Taking credit

I don’t write my name on my schoolwork anymore, apparently. It wasn’t a conscious choice, I don’t think.

In high school, I always marveled at the students who consistently ignored the “Name: _________” line on every single sheet of paper we were handed. People would turn in assignments without names on the daily, and those sheets of paper would sit on a desk at the back of the classroom the next day with a sticky note, “whose is this?” or tacked up on the bulletin board of no-namers. I was so ashamed when I lapsed, about once a year, and my papers ended up on there. Usually, however, my teachers knew my handwriting since it was distinctive and there were only so many students it could have been.

But now I turn in poems and drafts of memoirs without my name on them. When we pass out our work on workshopping days I have to say, “Oh, yeah, mine’s the one without a name on it.”

What have I become?

Delinquent, that’s it.

A couple of my friends still have the name-writing habit so engrained in them that they write their names at the top of their notes for each day, in their own notebook. I have a friend who writes her name on every single piece of paper our professor gives us. It doesn’t hurt that she has beautiful penmanship, but it’s unnecessary.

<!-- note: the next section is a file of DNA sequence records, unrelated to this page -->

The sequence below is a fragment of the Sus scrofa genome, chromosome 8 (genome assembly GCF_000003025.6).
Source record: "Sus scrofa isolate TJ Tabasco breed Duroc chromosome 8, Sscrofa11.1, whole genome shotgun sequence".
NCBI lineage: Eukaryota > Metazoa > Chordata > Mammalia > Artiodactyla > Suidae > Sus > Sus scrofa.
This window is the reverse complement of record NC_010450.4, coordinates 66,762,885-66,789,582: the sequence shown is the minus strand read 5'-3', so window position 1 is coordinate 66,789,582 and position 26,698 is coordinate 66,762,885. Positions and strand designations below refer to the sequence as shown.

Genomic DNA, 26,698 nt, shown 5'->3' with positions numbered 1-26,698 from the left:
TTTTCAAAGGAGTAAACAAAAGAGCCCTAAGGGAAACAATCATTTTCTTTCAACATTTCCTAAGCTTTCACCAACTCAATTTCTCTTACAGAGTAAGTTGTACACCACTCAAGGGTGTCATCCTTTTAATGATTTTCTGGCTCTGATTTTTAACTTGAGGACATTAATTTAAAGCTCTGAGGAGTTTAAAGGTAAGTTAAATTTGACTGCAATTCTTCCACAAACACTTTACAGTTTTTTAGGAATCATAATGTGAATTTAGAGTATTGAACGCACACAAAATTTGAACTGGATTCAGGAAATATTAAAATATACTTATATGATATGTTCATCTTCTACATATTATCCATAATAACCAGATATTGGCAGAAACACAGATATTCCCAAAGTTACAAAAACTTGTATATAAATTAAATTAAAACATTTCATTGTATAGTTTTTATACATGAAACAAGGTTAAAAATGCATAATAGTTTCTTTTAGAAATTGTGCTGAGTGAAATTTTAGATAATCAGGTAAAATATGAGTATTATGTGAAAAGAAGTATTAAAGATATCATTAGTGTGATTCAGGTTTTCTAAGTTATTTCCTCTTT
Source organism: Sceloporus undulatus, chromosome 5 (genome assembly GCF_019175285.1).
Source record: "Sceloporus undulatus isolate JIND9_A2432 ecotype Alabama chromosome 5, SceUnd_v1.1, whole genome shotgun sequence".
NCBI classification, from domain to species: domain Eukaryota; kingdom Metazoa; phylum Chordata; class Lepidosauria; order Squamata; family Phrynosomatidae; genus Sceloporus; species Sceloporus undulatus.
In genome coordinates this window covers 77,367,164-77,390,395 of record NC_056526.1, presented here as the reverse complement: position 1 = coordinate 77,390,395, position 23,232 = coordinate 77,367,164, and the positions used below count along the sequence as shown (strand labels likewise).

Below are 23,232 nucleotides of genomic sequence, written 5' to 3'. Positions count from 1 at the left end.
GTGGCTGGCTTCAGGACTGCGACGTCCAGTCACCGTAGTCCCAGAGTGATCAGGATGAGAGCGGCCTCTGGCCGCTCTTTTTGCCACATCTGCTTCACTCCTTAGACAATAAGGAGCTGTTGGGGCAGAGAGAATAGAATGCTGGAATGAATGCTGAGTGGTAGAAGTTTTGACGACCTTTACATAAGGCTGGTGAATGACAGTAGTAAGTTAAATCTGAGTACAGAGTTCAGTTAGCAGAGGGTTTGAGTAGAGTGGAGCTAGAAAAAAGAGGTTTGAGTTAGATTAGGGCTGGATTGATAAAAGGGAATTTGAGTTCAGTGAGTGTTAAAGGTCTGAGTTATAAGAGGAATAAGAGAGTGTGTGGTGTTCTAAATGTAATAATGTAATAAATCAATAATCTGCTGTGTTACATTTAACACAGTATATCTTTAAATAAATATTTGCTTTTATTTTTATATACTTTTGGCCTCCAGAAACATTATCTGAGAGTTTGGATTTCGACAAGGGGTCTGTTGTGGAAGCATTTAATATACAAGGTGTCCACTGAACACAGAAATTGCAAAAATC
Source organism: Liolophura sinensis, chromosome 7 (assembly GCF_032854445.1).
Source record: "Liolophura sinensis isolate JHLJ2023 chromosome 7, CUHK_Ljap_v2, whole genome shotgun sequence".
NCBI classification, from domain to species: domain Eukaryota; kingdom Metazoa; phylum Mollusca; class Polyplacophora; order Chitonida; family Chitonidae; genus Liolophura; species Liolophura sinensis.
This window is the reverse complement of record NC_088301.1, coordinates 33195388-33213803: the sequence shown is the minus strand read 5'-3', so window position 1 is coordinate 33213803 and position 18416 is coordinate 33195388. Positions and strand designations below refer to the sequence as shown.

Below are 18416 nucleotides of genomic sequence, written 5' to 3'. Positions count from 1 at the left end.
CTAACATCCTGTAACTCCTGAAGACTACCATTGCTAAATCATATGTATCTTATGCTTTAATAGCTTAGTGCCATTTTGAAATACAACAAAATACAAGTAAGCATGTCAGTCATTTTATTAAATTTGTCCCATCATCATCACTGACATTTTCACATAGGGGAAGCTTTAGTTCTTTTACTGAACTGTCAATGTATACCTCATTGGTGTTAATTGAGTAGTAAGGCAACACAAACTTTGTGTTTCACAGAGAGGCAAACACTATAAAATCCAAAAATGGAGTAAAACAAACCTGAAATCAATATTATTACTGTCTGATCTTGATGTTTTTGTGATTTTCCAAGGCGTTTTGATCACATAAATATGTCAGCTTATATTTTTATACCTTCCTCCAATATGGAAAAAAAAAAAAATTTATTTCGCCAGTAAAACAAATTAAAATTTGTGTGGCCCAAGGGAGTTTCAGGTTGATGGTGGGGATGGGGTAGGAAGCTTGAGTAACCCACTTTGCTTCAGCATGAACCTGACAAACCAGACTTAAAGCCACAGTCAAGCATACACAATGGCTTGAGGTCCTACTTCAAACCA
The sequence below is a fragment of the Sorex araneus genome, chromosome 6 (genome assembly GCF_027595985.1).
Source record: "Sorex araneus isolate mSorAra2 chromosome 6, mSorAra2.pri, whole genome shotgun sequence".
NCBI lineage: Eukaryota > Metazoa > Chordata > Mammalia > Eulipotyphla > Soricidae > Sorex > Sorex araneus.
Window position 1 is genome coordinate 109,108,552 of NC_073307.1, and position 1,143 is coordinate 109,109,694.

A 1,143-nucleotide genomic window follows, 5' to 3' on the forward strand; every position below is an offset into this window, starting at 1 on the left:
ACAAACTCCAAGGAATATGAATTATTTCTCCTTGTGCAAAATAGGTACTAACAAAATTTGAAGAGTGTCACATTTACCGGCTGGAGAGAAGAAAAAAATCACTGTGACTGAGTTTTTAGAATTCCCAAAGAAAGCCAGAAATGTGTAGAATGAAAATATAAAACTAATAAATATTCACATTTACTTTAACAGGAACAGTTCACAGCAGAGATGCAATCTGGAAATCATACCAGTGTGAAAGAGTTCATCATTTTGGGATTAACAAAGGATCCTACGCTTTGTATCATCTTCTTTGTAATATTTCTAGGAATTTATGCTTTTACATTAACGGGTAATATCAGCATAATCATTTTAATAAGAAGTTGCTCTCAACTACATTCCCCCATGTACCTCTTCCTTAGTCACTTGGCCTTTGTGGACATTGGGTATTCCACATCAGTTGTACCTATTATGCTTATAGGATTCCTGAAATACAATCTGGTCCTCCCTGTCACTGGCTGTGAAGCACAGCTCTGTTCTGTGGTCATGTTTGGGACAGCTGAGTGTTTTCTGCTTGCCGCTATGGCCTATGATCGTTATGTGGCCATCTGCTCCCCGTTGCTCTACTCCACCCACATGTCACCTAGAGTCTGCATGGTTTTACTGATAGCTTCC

I know this neglect stems from the writer paralysis I experience when I see a Word document with name, professor, class, and date typed, left-aligned at the top. All of a sudden, all words leave my brain, and I can only write banal, robotic words. This will not do for a creative writing major.

It also won’t do for a writer at all if I can’t manage to put my name on my work. What will a publisher do if I submit my work with no name? They don’t know me from Eve, and handwriting won’t be helpful.

All this to say that I need to remember to claim my work. This is more of a reminder for me than you, but if you have this problem, take heed!

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